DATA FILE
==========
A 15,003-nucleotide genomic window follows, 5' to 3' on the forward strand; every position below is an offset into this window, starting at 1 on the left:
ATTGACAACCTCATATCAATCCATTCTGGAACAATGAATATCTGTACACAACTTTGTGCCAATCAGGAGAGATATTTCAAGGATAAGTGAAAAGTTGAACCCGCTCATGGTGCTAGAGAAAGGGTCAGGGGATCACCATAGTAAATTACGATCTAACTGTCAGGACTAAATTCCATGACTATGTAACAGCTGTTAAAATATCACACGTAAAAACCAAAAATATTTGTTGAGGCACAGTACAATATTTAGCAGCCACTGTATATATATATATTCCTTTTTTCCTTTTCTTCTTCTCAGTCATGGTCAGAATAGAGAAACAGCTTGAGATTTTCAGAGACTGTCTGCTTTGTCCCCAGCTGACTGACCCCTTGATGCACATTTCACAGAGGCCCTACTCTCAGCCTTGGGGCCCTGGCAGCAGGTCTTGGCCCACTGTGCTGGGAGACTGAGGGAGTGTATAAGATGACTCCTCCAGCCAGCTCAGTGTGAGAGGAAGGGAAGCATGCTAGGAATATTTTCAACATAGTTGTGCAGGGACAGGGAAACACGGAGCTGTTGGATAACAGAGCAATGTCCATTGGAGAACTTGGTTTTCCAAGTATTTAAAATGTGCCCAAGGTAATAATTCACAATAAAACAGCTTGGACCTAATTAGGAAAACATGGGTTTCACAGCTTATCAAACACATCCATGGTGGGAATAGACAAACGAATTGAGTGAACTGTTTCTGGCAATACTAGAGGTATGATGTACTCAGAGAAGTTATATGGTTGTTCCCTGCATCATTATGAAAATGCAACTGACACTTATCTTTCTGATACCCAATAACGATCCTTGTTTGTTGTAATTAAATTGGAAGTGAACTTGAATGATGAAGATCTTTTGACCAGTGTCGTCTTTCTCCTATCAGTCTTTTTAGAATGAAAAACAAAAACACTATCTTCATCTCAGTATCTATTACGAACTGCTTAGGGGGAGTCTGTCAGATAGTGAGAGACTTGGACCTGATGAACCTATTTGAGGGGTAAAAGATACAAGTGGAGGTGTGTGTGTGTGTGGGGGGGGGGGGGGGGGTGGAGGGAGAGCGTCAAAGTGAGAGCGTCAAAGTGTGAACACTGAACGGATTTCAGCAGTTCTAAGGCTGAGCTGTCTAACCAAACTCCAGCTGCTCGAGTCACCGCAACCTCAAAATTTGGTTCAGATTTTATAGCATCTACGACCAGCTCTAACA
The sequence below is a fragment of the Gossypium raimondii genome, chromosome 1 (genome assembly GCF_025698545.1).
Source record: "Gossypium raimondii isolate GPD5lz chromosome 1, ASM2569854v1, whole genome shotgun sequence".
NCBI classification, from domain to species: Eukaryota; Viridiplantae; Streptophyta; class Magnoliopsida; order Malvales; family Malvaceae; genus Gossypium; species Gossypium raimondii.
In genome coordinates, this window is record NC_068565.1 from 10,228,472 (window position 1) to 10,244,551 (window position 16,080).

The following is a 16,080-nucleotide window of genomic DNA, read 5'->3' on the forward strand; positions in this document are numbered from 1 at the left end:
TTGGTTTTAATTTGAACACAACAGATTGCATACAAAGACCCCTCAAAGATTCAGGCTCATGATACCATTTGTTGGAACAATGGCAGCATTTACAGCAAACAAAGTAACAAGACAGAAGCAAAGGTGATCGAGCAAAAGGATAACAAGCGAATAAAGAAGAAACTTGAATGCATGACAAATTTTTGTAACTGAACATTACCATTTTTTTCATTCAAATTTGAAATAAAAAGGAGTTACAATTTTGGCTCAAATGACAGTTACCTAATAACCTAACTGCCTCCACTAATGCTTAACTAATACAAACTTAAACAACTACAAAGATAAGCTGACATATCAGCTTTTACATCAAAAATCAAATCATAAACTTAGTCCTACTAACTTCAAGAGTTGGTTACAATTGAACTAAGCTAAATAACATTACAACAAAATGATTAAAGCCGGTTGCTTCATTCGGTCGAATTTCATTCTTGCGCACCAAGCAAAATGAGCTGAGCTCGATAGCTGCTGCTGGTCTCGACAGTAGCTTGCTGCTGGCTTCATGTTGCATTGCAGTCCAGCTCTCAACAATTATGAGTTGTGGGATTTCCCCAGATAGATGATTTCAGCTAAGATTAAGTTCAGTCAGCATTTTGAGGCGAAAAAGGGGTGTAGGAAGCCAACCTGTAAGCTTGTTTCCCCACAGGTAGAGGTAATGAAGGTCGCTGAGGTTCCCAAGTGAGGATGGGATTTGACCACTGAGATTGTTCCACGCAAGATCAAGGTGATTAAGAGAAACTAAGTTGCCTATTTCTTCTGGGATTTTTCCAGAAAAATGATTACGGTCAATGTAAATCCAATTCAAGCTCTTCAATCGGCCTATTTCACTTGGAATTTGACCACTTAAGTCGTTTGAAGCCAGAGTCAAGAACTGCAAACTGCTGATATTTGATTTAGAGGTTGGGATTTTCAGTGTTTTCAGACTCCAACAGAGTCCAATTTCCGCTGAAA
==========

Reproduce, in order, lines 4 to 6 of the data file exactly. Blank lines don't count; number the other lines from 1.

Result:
Source record: "Gossypium raimondii isolate GPD5lz chromosome 1, ASM2569854v1, whole genome shotgun sequence".
NCBI classification, from domain to species: Eukaryota; Viridiplantae; Streptophyta; class Magnoliopsida; order Malvales; family Malvaceae; genus Gossypium; species Gossypium raimondii.
In genome coordinates, this window is record NC_068565.1 from 10,228,472 (window position 1) to 10,244,551 (window position 16,080).